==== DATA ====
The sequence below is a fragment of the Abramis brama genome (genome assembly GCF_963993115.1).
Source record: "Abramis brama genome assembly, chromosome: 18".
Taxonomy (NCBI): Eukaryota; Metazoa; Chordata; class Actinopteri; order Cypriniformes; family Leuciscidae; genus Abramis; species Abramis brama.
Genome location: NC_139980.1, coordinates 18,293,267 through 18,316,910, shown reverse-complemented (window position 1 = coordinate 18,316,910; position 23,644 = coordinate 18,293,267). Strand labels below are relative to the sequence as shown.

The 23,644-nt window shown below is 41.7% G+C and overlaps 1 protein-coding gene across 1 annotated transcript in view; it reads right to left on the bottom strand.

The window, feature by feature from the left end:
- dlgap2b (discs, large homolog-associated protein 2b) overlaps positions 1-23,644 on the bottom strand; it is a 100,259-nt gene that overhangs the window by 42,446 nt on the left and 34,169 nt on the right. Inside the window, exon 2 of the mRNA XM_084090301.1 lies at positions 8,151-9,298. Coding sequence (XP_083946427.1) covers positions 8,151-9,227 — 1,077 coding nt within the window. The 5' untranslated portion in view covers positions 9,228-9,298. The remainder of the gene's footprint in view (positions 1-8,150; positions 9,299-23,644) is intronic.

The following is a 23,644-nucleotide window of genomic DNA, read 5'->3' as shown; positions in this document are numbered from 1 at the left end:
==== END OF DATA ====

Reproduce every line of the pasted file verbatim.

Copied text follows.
The sequence below is a fragment of the Abramis brama genome (genome assembly GCF_963993115.1).
Source record: "Abramis brama genome assembly, chromosome: 18".
Taxonomy (NCBI): Eukaryota; Metazoa; Chordata; class Actinopteri; order Cypriniformes; family Leuciscidae; genus Abramis; species Abramis brama.
Genome location: NC_139980.1, coordinates 18,293,267 through 18,316,910, shown reverse-complemented (window position 1 = coordinate 18,316,910; position 23,644 = coordinate 18,293,267). Strand labels below are relative to the sequence as shown.

The 23,644-nt window shown below is 41.7% G+C and overlaps 1 protein-coding gene across 1 annotated transcript in view; it reads right to left on the bottom strand.

The window, feature by feature from the left end:
- dlgap2b (discs, large homolog-associated protein 2b) overlaps positions 1-23,644 on the bottom strand; it is a 100,259-nt gene that overhangs the window by 42,446 nt on the left and 34,169 nt on the right. Inside the window, exon 2 of the mRNA XM_084090301.1 lies at positions 8,151-9,298. Coding sequence (XP_083946427.1) covers positions 8,151-9,227 — 1,077 coding nt within the window. The 5' untranslated portion in view covers positions 9,228-9,298. The remainder of the gene's footprint in view (positions 1-8,150; positions 9,299-23,644) is intronic.

The following is a 23,644-nucleotide window of genomic DNA, read 5'->3' as shown; positions in this document are numbered from 1 at the left end: